Neighborhoods: Uptown: Planning Realistically for Unlimited Potential | News | Pittsburgh | Pittsburgh City Paper

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Neighborhoods: Uptown: Planning Realistically for Unlimited Potential

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The Uptown Community Action Group has released a plan for bringing Uptown up from decades of decay, starting with what is possible to accomplish in the next 12 months.

 

The group, headed by incoming City Councilor Tonya Payne, held a series of public meetings to formulate the plan, says Jeanne McNutt, a member of the group's planning committee. And, unsurprisingly, "No one has requested [more] parking lots," she says. "They want safety. They want clean and green. They want to build and support businesses. We want to reach out to the area's potential partners in economic development."

 

The first item on the plan calls for more enforcement by the city and police against crime and building code violations.

 

 "I sort of want to call it the other Fifth and Forbes down here," says McNutt. "It's concerning to me how many residents live here and have nothing. No cars. No drugstore. No real supermarket. No playground for the kids. No green space. The violations that fly past enforcement here would never last a minute in an upscale neighborhood. We've got drugs, prostitution, properties that are just delinquent. There are so many surface [parking] lots and there are so many people who are trying to buy up the neighbors, offering insultingly low amounts for their houses to create larger parcels ... for parking lots.

 

 "But we are on a path to renovation," she insists. We see the potential. It's exciting to help a community's transformation."

 

She says the group is planning to reach out to developers and hold a housing fair to help potential Uptown residents take advantage of existing city programs that might help them move into the neighborhood.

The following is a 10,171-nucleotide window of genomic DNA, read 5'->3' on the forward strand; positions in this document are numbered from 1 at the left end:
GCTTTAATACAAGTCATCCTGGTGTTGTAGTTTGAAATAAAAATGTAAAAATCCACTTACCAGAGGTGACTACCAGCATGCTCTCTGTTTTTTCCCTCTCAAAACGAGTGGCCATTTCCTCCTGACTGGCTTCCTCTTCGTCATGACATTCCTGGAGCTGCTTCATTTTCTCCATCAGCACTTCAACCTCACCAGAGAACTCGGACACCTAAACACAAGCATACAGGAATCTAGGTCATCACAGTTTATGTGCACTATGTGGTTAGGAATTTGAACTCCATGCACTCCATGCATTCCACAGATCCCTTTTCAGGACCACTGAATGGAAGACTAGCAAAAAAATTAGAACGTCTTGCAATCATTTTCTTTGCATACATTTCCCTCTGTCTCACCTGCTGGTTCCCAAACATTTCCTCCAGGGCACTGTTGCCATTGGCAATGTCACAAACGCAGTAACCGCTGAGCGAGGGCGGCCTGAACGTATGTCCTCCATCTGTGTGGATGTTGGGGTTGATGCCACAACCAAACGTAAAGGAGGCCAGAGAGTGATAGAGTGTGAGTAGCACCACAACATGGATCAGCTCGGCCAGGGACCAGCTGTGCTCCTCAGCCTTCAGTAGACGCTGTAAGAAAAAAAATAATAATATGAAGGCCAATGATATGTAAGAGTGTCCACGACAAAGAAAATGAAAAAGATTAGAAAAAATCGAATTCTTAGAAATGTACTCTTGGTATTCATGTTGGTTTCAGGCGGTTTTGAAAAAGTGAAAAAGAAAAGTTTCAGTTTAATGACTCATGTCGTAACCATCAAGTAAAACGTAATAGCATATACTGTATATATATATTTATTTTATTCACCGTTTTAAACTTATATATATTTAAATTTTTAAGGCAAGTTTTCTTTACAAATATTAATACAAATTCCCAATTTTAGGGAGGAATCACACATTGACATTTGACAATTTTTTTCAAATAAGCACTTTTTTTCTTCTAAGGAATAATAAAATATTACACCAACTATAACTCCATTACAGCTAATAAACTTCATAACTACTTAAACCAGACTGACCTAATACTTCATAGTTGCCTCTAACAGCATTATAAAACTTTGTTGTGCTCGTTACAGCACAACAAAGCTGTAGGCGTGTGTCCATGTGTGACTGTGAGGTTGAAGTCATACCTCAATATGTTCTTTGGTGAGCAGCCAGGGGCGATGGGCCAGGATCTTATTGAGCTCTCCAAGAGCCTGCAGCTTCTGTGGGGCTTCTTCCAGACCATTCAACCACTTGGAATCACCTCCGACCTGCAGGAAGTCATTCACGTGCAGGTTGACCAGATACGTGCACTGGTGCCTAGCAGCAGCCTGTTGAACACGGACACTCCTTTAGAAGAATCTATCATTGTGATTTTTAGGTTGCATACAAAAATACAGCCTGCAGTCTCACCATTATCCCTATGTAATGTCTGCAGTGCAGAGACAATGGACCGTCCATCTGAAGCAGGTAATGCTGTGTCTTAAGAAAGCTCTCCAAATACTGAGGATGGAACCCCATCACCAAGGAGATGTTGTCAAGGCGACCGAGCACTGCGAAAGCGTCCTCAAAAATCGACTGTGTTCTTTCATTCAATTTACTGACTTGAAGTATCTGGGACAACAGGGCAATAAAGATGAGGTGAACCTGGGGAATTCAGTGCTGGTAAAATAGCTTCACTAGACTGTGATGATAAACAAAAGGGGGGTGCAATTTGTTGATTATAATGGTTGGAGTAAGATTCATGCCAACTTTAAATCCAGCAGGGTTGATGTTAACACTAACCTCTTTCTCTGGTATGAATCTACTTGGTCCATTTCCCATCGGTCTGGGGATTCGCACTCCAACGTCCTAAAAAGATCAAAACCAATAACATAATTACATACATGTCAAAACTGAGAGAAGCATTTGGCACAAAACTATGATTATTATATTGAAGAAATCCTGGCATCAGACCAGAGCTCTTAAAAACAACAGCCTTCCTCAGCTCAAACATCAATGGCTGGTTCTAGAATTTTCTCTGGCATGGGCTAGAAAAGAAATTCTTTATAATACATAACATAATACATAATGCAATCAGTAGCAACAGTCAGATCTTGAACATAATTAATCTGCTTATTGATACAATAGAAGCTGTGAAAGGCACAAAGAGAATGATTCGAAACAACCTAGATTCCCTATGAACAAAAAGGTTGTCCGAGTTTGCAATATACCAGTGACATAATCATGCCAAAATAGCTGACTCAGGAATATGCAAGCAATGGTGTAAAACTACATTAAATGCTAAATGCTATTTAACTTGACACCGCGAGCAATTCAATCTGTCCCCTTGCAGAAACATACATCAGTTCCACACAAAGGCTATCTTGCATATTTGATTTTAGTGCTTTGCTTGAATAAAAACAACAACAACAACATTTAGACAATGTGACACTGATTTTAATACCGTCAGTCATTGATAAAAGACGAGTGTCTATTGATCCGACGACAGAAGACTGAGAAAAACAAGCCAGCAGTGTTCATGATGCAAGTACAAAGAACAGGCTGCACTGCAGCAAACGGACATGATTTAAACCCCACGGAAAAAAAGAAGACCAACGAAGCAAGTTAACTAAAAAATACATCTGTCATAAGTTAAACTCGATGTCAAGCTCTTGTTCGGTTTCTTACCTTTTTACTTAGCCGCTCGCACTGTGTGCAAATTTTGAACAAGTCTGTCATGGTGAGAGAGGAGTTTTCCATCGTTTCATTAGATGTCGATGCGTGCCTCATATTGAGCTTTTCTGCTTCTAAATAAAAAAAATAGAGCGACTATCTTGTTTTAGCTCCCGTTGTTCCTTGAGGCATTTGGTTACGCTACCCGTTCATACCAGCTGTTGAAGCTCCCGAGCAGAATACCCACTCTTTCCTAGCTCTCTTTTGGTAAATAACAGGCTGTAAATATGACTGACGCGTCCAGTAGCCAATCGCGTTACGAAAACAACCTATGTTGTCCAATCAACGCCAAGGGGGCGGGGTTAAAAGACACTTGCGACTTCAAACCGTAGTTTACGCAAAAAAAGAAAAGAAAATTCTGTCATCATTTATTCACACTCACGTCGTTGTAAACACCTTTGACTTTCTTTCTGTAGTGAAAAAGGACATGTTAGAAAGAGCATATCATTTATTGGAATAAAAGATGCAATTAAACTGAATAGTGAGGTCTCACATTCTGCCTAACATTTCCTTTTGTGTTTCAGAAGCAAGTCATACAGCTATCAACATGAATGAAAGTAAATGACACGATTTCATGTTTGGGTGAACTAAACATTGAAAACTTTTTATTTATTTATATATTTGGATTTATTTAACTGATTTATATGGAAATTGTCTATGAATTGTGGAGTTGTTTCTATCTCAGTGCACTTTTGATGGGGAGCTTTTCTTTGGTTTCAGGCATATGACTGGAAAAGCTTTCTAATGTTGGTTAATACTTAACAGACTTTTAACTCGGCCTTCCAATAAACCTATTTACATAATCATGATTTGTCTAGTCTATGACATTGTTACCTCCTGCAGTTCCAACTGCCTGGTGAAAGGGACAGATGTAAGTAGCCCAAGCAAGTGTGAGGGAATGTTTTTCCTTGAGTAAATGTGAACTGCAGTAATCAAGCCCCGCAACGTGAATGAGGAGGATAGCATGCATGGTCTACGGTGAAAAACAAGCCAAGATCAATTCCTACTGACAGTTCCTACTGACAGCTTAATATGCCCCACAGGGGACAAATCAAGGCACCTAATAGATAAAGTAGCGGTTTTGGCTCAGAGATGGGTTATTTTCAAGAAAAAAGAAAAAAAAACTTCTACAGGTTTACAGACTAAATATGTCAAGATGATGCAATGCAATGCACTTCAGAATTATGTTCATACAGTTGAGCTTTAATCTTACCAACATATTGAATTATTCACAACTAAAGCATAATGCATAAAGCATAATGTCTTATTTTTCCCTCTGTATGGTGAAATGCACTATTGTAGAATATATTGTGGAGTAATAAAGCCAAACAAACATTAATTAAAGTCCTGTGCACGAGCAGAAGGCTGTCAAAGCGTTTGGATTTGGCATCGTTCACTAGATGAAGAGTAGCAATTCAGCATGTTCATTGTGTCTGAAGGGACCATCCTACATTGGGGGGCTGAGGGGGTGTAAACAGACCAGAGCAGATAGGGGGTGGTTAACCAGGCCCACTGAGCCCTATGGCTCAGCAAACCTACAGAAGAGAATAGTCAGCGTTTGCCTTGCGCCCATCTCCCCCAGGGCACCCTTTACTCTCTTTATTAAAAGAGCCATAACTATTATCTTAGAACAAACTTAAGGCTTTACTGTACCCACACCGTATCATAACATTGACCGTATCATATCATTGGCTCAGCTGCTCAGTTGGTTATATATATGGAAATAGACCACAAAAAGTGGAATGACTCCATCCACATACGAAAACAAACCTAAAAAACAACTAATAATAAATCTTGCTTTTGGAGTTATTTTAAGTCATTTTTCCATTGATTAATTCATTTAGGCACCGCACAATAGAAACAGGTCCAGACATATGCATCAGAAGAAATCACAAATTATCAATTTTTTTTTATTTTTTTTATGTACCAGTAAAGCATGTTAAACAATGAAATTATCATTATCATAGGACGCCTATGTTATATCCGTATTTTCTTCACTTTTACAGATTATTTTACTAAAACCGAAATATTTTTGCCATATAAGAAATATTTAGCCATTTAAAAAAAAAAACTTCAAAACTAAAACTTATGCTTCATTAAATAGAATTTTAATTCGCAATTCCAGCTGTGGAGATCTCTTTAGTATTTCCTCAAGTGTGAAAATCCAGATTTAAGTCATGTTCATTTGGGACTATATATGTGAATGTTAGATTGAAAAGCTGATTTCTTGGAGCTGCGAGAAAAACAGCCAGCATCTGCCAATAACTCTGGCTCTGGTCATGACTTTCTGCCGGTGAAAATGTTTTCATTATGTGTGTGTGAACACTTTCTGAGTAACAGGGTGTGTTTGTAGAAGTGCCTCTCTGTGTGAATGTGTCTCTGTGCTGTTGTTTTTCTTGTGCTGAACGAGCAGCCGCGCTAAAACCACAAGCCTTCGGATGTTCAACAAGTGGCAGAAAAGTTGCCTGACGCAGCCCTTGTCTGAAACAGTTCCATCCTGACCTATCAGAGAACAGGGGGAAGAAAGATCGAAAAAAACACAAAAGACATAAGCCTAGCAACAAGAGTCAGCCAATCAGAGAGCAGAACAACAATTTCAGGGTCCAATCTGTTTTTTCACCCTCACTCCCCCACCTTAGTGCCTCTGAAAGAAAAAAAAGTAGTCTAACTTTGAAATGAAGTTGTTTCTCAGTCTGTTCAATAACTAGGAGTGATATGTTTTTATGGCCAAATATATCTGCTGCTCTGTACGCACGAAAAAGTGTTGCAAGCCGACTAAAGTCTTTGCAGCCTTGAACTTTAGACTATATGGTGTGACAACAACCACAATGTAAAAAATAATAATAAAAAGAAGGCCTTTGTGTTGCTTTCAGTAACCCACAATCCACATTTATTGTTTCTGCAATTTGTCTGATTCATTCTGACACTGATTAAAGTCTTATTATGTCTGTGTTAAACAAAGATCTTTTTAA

McNutt, who lives in Schenley Farms, has already renovated a pair of buildings at the Oakland end of Uptown with husband and business partner Dale that anchor one corner. The McNutts's business, the communications design firm Soho Inventions, is run from the large, attractive space, where several family members also live. Jeanne says she and Dale hope to live there one day as well.

 

The group's plan also calls for:

 

* working with the city's Shade Tree Commission to bring more greenery to the neighborhood

 

* encouraging retail development near both ends of the neighborhood, nearest Downtown (just below Duquesne University) and nearest Oakland, around the Birmingham Bridge.

 

* marketing Uptown

 

* revitalizing the Uptown Community Action Group itself.

 

With Tonya Payne leaving the group to join city council, McNutt hopes Payne will keep the needs of the neighborhood in mind. "Tonya has promised that Uptown is high on her priorities list," assures McNutt. (Payne, however, proved unreachable, with her voicemail so full it wasn't even taking messages.)

 

The group has also made sure there are other big players on its side. Steve Schillo, vice president of management and business for Duquesne University, was part of core planning group that helped secure funding for the Uptown group's plan. "It is absolutely our vision" to seek legitimate grassroots input for the plan's execution, says Schillo.

 

 "I'm told by people who have been in the community for decades that they haven't sensed this kind of energy" before this neighborhood planning effort, he says. In spring, a class of Duquesne Honors College students will use the Uptown group's plan as the focus for their study of Uptown's possibilities.

 

Also in the spring, Duquesne will break ground for its own Uptown development, which will include what Schillo calls "a mega-Barnes and Noble," a college pub-style restaurant, a student recreation center and a ballroom for Duquesne functions.

 

"We want to create amenities along Forbes Avenue," he says, both for Duquesne's 10,000 students and to serve "as a catalyst for economic development. We want to bring these students off of the Bluff, onto Forbes Avenue, into Uptown."

 

Schillo says Duquesne is in touch "with a number of small businesses" who would like to relocate in Uptown, close to Oakland. He also believes a slots license, if awarded to the Penguins, will help Uptown tremendously -- a far cry from the last time a new arena was built in the area, helping to kill it.

 

In January, the Uptown Community Action Group will have another community meeting to discuss implementing their plan, although a date hasn't been set yet.

 

Meanwhile, McNutt sees Uptown having the same success as Lawrenceville and the Strip.

 

 "We think we can have that same type of diversity, a rich texture of urban life." She sees their efforts as one method "to honor the history here, because it's been erased."

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